Poverty for Syrian refugees in Lebanon could push children to marry and work

Updated 09 January 2018
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Poverty for Syrian refugees in Lebanon could push children to marry and work

BEIRUT: Nearly seven years into Syria’s civil war, Syrian refugees in neighboring Lebanon are becoming poorer, leaving children at risk of child labor and early marriage, aid organizations said on Tuesday.
A recent survey by the United Nations children’s agency UNICEF, UN’s World Food Programme, and refugee agency, UNHCR showed that Syrian refugees in Lebanon are more vulnerable now than they have been since the beginning of the crisis.
Struggling to survive, more than three quarters of the refugees in Lebanon now live on less than $4 per day, according to the survey which was based on data collected last year.
“The situation for Syrian refugees in Lebanon is actually getting worse — they are getting poorer. They are barely staying afloat,” Scott Craig, UNHCR spokesman in Lebanon, told the Thomson Reuters Foundation.
Around 1.5 million refugees who fled Syria’s violence account for a quarter of Lebanon’s population.
The Lebanese government has long avoided setting up official refugee camps. So, many Syrians live in tented settlements, languishing in poverty and facing restrictions on legal residence or work.
“Child labor and early marriage are direct consequences of poverty,” Tanya Chapuizat, UNICEF spokeswoman in Lebanon said in a statement to the Thomson Reuters Foundation.
“We fear this (poverty) will lead to more children being married away or becoming breadwinners instead of attending school,” she said.
According to UNICEF, 5 percent of Syrian refugee children between 5-17 are working, and one in five Syrian girls and women aged between 15 and 25 is married.
Mike Bruce, a spokesman for the Norwegian Refugee Council, said without sufficient humanitarian aid and proper work Syrian families would increasingly fall into debt and more could turn to “negative coping mechanisms” like child labor and marriage.
Cold winter temperatures in Lebanon would also hurt refugees, he said.
“Refugees are less and less able to deal with each shock that they face and severe weather could be one of those shocks,” said Bruce.


Syria flare-up kills 35 fighters, including 26 pro-regime forces

Updated 25 min 49 sec ago
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Syria flare-up kills 35 fighters, including 26 pro-regime forces

  • Russian-backed regime forces try to retake villages seized by opposition forces and allied fighters
  • The clashes also left 26 pro-regime forces dead in the north of Hama province

 

BEIRUT: At least 10 civilians and 35 combatants, mostly pro-regime forces, were killed on Saturday in clashes and airstrikes that erupted at dawn in northwestern Syria, a war monitor said.

The flare-up came as Russian-backed regime forces tried to retake two villages seized by opposition forces and allied fighters earlier this month, the Britain-based Syrian Observatory for Human Rights said.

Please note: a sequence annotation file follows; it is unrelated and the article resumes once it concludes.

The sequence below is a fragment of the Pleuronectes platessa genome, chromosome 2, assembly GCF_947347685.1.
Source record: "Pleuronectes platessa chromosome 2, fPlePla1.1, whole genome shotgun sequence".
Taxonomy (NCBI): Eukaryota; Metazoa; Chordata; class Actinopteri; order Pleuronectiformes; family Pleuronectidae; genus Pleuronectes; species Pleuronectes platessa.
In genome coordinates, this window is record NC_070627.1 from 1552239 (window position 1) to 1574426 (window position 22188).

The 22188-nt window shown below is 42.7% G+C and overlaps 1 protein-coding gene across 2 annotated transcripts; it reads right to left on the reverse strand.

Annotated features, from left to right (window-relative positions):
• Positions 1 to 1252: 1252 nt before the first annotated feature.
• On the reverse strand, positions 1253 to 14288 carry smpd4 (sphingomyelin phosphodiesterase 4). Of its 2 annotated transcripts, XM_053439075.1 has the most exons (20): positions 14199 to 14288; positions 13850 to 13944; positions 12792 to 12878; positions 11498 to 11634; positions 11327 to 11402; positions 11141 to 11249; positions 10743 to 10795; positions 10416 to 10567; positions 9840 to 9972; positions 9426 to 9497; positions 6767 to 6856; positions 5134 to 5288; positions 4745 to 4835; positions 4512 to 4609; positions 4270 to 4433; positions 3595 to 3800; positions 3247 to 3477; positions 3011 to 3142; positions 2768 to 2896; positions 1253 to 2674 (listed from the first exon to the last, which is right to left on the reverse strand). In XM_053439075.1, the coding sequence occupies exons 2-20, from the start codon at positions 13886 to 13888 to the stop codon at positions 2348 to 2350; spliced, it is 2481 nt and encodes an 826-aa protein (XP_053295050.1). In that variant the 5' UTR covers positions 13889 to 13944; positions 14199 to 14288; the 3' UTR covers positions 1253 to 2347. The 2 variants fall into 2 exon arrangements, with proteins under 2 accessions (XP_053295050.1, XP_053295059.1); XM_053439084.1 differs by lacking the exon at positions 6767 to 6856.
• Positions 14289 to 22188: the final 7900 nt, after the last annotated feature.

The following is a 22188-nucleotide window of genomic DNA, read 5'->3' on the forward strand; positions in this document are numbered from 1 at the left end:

“Since this morning, the Syrian regime and allied fighters have launched five failed attempts to regain control of Jibine and Tal Maleh in northwestern Hama province,” said Observatory head Rami Abdel Rahman.

Syrian regime airstrikes killed nine opposition fighters, the war monitor said.

Ensuing clashes in the north of Hama province left 26 pro-regime forces dead, including eight who were killed in a mine explosion, the Observatory said.

In neighboring Idlib, regime airstrikes killed 10 civilians, including three children, the Observatory said.

The strikes hit the towns of Maaret Al-Numan and Al-Bara as well as the village of Al-Ftira, according to the war monitor.

The Idlib region of some 3 million people is supposed to be protected from a massive regime offensive by a buffer zone deal that Russia and Turkey signed in September.

But it was never fully implemented, as opposition refused to withdraw from a planned demilitarized zone.

In January, the Hayat Tahrir Al-Sham alliance led by Syria’s former Al-Qaeda affiliate extended its administrative control over the region, which includes most of Idlib province as well as adjacent slivers of Latakia, Hama and Aleppo provinces.

The Syrian regime and Russia have upped their bombardment of the region since late April, killing nearly 400 civilians, according to the Observatory.

Turkey said on Friday that it did not accept Russia’s “excuse” that it had no ability to stop the Syrian regime’s continued bombardments in the last opposition bastion of Idlib.

“In Syria, who are the regime’s guarantors? Russia and Iran,” Foreign Minister Mevlut Cavusoglu told state news agency Anadolu in a televised interview.

“Thus we do not accept the excuse that ‘We cannot make the regime listen to us’,” he said.

His comments came as Turkey disagreed with Russia earlier this week after Moscow claimed a new cease-fire had been secured in the province following weeks of regime bombardments — a claim that was denied by Ankara.

Syria’s war has killed more than 370,000 people and displaced millions since it started in 2011 with the repression of anti-regime protests.

Russia launched a military intervention in support of the regime in 2015, helping its forces reclaim large parts of the country from opposition fighters and militants.